(for veterinary information only)
BRAND NAME: CEPHULAC, CHRONULAC, CHOLAC, CONSTULOSE, ENULOSE, KRISTALOSE
AVAILABLE AS SYRUP OR AS CRYSTALS (KRISTALOSE®)
HOW THIS MEDICATION WORKS
Sugar molecules are common biochemicals and the chances are you have heard of their various scientific names: sucrose, fructose, glucose etc. Fructose, for example, is the natural sugar that sweetens fruit. Sucrose is table sugar. Glucose is the basic sugar our bodies depend on for fuel. Other sugars are converted to glucose for either storage or immediate use within our bodies. The suffix "ose" generally means a substance is a sugar.
Lactulose is a disaccharide: a sugar molecule composed of two smaller sugar molecules bonded together, in this case fructose and galactose. Mammals and birds are not able to digest lactulose so it passes unabsorbed from the mouth all the way down to the large intestine. There, the resident large numbers of bacteria are able to digest the lactulose and consume it as their own food. In doing so these bacteria produce lactic, acetic, and formic acid as well as carbon dioxide gas. These acids biochemically draw fluid into the bowel which softens the stool, hence the common use of lactulose as a laxative.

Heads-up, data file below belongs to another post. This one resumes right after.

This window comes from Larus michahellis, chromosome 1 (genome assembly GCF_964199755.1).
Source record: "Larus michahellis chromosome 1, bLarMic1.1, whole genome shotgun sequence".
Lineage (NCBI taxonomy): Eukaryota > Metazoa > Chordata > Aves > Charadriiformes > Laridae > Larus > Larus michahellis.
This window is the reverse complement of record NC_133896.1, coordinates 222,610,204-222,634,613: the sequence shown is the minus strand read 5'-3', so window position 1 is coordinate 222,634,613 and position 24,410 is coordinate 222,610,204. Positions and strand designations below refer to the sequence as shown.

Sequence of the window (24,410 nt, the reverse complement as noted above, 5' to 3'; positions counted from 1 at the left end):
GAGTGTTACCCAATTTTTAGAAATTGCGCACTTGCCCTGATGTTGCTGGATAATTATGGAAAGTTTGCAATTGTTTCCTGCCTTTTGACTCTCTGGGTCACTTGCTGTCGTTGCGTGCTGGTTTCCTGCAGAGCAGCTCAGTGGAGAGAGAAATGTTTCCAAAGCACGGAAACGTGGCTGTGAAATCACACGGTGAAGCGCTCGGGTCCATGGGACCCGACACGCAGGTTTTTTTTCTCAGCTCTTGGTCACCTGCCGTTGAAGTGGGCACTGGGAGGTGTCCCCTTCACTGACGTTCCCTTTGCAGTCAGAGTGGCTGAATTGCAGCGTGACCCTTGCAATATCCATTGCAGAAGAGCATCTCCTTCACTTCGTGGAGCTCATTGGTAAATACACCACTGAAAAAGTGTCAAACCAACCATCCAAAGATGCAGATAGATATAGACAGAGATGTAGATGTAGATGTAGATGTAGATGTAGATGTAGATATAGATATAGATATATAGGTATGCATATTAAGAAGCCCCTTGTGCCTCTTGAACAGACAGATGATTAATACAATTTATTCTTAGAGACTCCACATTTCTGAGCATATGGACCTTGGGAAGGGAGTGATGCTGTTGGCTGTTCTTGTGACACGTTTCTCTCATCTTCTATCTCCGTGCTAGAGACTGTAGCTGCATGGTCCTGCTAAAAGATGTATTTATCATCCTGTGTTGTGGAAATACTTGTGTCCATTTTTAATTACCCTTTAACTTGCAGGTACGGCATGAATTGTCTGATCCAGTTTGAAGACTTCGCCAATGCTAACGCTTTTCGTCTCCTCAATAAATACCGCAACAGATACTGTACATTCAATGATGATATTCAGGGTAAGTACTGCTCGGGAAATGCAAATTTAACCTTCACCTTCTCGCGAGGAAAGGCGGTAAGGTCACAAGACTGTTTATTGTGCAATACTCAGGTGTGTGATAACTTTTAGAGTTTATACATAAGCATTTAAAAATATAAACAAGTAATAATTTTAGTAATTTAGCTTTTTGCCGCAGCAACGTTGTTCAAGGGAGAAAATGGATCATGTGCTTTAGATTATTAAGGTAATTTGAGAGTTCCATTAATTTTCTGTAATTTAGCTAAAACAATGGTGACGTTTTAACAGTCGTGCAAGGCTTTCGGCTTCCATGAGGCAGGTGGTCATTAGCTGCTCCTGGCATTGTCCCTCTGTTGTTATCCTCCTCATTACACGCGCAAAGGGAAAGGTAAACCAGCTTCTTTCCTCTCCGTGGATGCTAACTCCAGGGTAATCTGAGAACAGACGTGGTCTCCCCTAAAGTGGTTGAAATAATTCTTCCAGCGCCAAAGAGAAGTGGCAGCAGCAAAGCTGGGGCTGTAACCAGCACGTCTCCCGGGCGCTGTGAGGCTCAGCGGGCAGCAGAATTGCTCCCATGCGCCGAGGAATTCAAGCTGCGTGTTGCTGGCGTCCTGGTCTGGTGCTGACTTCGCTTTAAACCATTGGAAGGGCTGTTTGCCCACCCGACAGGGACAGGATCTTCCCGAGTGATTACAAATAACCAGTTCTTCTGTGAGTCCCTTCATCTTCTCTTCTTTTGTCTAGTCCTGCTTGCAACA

The generation of these acids also acidifies the colon contents which attracts ammonia from the bloodstream and traps it there to be excreted with the stool. This is very helpful for patients in liver failure as their diseased livers are not able to detoxify ammonia; excess ammonia in the blood stream leads to a form of dementia called “hepatic encephalopathy.” Colon acidification removes ammonia from the bloodstream by trapping it in the stool to be passed from the body.
Basically, lactulose is primarily used as a stool softener or in the treatment of liver patients as described above.
INTERACTIONS WITH OTHER DRUGS
The stool softening effect of lactulose is compounded by the use of additional laxatives. This may or may not be desirable.
Antacids can interfere with the colon acidification process and make lactulose less effective in trapping ammonia.
CONCERNS AND CAUTIONS
Page last updated: 2/7/2019